How to search for a job

Despite uncertain economic times there are many great opportunities for graduates.

Key points

  • Stay positive and keep your end goal in mind. Setbacks and rejections are part of the process; learn from them and see them as steps towards getting to where you want to be. Our Careers Forum webchat on keeping motivated and positive in your job search has some ideas to help.
  • Finding the ideal job may take time. Keep an open mind and consider short term options or “plan B”.
  • Think creatively eg you could create your own employment by starting your own enterprise. 

Tips for success

  • Focus
    Knowing what you want to do will ensure focus and stronger applications.
  • Short term options
    Temping, graduate internships, work experience, volunteering and part-time work – all these are a good use of your time while you are applying for a permanent position. It’s better to be adding experience and skills to your CV than just be waiting for the perfect job. It’s also a good way to build your network of contacts which can help in achieving your longer term goal.
  • Think beyond the well-known and large organisations
    They offer great opportunities but there are also many smaller and medium-sized employers with excellent roles for graduates.
  • Don't just rely on advertised jobs
    Direct, speculative approaches to potential employers in your target field can be an effective way of securing a position which might never have been formally advertised. For some sectors this is the main way of job hunting. Get to know the typical recruitment methods for your sector. See below for further tips on speculative approaches.
  • Check deadlines and recruitment timetables
    This means you can prioritise and organise your applications. The larger employers tend to recruit at least a year in advance so if you are just starting your job hunting after graduation, you are likely to be looking at entry for the following summer. Many other organisations, however, have a shorter timetable and recruit at different times of the year. Keep a record of applications made and save copies of applications so that you can keep track of everything (also useful for interview preparation!).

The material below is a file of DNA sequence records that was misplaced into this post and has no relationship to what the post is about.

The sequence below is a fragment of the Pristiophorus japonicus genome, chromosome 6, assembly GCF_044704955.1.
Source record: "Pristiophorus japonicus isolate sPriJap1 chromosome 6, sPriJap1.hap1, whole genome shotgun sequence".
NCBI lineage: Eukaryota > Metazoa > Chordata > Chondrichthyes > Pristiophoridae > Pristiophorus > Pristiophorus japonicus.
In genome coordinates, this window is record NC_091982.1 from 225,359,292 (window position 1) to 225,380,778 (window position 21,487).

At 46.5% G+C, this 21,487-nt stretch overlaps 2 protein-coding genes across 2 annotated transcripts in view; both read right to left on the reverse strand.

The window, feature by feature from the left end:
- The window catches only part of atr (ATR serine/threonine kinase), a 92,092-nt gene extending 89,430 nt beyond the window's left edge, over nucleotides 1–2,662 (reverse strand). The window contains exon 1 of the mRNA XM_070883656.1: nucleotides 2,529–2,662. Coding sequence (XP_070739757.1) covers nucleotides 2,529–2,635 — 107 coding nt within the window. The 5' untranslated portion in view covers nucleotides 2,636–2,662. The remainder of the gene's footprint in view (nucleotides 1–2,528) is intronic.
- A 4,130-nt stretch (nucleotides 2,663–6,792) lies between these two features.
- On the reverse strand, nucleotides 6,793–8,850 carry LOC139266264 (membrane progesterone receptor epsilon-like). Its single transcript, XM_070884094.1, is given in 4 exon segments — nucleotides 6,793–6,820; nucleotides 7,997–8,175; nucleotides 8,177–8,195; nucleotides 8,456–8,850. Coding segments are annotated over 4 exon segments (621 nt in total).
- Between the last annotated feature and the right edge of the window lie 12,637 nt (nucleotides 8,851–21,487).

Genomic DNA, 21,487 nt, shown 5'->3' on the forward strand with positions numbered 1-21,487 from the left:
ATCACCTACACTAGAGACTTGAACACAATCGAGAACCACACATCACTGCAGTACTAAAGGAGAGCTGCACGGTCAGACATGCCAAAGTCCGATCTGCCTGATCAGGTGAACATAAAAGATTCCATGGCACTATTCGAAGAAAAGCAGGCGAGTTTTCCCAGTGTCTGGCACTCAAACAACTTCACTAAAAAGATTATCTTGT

• Be thorough
    There isn't a magic number of applications that you should make. Don't sacrifice quality for quantity, but at the same time you need to have enough applications on the go so you are not putting all your hopes on only one or two. Thorough research of the job role, employer and sector will help you produce well-targeted applications. This takes time, but is more likely to result in an interview than sending off a lot of rushed applications. If applications are not going well, it’s important to review your job hunting strategy, including getting advice to help you re-focus.
  • Market yourself!
    A well-presented and targeted CV or application form which emphasises your strengths and skills, together with a confident performance at interview are key factors in achieving your ideal job.

Direct sources of vacancies


Careers Connect has a wide range of vacancies. Other graduate job websites include:

Graduate directories

Available to take away from Careers Network, listing the larger employers.

Graduate internships

Kick start your career and enhance your CV with a graduate internship. For more information on current schemes see our graduate portal.

Sector specific sources

There are a number of specialist jobs websites and journals for different sectors and professions. Find these via the Contacts and Resources section of the job profiles on and our Resources section.

Attend careers and jobs fairs

Talk directly to recruiters here on campus, and for events elsewhere in the UK see the Careers Fairs section of Sign up for the Careers Network e-newsletter (sent weekly during term time) to keep up to date with events.

Staying in the West Midlands?

See our make it in the Midlands section for links including local recruitment agencies. A key organisation is Graduate Advantage.

How to make a speculative application

  • Identify organisations e.g. using the employer database on Careers Connect, professional directories (Careers Network has some for reference), websites and online directories. Talk to people you know; they may be able to suggest potential contacts.
  • Research each organisation and try to find a named person to contact then email or write to them with a tailored CV and cover letter (ie not a general mass mail shot) focusing on your relevant skills and experience and your interest in their organisation. Be clear about the type of position or area of their business that you would like to be considered for rather than asking for “any suitable vacancy”.
  • The hit rate of responses may not be high, but it can be a very effective way to find a position.

Using recruitment agencies

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